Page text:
By John B. Tippett Jr.
Published Thursday, March 1, 2012
| From the March 2012 Issue of FireRescue
The fire department tanker is the workhorse for rural water supply operations. Some departments buy custom-built vehicles from reliable fire apparatus manufacturers. Other departments, strapped for funds, obtain surplus military vehicles or discarded tankers from local companies and build their own vehicle, sometimes using MC306 non-pressure liquid tank trailers.
There are four indicators of the near-miss/mishap potential when operating a tanker: 1) the wide variety of vehicles used for fire department tankers; 2) the lack of frequency with which these vehicles are called into service (low use leads to poor maintenance and rusty handling and operating); 3)the assumptions made by the tankers’ drivers (e.g., we have to get there fast; it handles like the department’s Class A pumper); and 4) the nature of the roads that the fire department tanker has to navigate (e.g., the roads are often narrow with soft shoulders and are not built to carry heavy, wide vehicles).
Three report excerpts from www.firefighternearmiss.com illustrate these indicators.
“During driver training on our department’s tanker, the front driver’s side tire experienced a blowout. The tanker, with 2,500 gallons of water and seating for eight, was being driven on a limited access highway at the posted speed limit of 65 mph. The tanker immediately veered into the adjacent northbound lanes by about four or five feet. The driver immediately released the accelerator, regained steering control and began pulling the tanker to the right breakdown lane/shoulder.”
“While driving, I felt the right-side tires leave the pavement. This caused the tanker to jerk a bit to the right. When I tried to correct my path of travel by steering to the left, the tanker shot quickly across the road. My last action was to try to steer the tanker back to the right. At that point, the tanker began to roll toward the driver side.”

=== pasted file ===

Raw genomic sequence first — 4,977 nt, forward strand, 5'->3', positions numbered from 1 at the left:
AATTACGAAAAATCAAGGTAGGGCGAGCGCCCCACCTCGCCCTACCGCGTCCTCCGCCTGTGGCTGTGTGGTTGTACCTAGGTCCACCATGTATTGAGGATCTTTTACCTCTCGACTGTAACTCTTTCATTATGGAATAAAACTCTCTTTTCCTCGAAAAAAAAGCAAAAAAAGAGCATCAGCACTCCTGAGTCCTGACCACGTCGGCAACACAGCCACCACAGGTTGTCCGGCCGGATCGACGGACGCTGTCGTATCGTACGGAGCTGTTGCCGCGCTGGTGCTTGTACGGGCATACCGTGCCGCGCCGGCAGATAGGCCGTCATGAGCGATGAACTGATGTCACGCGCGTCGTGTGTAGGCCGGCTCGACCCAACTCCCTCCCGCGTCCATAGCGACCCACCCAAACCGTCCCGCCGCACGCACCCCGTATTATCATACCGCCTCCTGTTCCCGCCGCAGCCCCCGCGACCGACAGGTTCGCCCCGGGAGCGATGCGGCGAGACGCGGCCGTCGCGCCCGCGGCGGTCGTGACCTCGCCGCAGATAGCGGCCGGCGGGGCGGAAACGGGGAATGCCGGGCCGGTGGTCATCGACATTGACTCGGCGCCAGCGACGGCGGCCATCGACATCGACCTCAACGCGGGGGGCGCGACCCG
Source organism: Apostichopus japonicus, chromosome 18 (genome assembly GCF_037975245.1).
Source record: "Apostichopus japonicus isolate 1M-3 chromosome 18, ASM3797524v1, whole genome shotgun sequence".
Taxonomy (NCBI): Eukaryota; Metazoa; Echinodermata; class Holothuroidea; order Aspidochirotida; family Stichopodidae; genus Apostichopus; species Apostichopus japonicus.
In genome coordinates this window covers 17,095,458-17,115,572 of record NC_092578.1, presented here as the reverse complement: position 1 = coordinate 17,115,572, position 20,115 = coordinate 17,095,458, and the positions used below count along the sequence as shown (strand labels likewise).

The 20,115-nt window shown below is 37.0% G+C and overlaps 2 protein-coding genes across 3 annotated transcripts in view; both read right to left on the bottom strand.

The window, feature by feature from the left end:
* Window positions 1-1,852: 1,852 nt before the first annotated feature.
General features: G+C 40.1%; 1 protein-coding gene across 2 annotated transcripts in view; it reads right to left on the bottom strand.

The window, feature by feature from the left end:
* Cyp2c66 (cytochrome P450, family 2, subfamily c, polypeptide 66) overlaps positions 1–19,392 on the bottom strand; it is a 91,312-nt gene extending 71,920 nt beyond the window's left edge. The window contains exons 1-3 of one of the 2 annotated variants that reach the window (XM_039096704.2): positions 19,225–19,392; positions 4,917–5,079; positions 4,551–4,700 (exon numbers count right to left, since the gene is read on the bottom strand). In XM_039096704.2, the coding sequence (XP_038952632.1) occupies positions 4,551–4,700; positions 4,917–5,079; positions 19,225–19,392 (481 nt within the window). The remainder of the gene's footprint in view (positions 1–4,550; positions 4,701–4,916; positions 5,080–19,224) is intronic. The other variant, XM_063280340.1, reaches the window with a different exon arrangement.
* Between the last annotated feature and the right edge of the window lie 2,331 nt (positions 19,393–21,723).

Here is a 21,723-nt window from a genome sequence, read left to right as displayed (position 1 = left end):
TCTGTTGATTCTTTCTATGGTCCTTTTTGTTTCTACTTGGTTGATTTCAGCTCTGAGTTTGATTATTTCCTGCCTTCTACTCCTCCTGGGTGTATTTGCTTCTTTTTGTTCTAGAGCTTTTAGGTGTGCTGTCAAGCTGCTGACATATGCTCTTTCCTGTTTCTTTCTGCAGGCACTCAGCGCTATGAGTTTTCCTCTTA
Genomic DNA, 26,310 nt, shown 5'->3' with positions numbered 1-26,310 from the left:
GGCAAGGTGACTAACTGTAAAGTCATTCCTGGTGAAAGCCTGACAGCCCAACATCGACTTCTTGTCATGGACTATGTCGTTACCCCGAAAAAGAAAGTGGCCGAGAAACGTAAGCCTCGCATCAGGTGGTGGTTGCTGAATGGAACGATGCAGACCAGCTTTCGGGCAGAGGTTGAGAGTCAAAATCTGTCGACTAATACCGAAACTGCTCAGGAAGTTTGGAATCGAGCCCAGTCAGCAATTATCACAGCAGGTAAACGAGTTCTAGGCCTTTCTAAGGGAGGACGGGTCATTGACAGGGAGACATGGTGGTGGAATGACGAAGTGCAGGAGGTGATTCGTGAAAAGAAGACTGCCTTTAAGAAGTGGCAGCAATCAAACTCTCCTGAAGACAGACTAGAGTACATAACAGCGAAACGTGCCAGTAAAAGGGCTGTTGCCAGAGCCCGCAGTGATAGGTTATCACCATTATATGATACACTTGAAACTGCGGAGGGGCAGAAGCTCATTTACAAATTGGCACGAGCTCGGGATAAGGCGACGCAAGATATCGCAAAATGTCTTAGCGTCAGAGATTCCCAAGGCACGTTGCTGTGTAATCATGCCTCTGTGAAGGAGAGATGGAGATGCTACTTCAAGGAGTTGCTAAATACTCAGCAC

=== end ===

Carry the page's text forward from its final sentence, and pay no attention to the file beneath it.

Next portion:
“While decelerating on a hill and in preparation of making a right-hand turn, the tanker operator did not reduce the apparatus speed to safely make the turn. The water in the baffled tank of this 2,000-gallon tanker shifted to the point that the vehicle became uncontrollable, lifting two wheels off the roadway. This lack of control and surface contact resulted in a shift in the center of gravity of the vehicle, causing a rollover.”
Preparation: Tanker Ops
Given its unique construction, the tanker requires an in-depth and comprehensive training program, as well as constant handling to reduce the potential for near misses and mishaps. Driver/operator candidates and incumbent drivers should, at a minimum, be well versed in the tanker’s specs: height, weight (full and empty), overall length, overall width, tank baffling, etc.; understand the physics of moving water (in the tank) and how that motion affects handling; spend at least 12–15 hours driving the tanker on a closed course before being allowed to take the rig on the road; drive the tanker at least monthly to keep skills at a proficient level; and be trained to immediately recognize maintenance defects, and be empowered to take the rig out of service for any braking/handling issues noted.
Resources & Closing
The USFA and NIOSH have produced reports that should be mandatory reading. The USFA report, FA-248: Safe Operation of Fire Department Tankers, includes comprehensive recommendations for driver training, safe operations and an appendix of tanker mishap case studies. The NIOSH Workplace Solutions report, Preventing Death and Injuries of Firefighters Operating Modified Excess/Surplus Vehicles, focuses on the hazards of using surplus/converted vehicles.
USFA report FA-248: Safe Operation of Fire Department Tankers can be downloaded from www.usfa.fema.gov/downloads/pdf/publications/fa-248.pdf.
NIOSH Workplace Solutions report Preventing Death and Injuries of Firefighters Operating Modified Excess/Surplus Vehicles can be downloaded from www.cdc.gov/niosh/docs/wp-solutions/2011-125/pdfs/2011-125.pdf.
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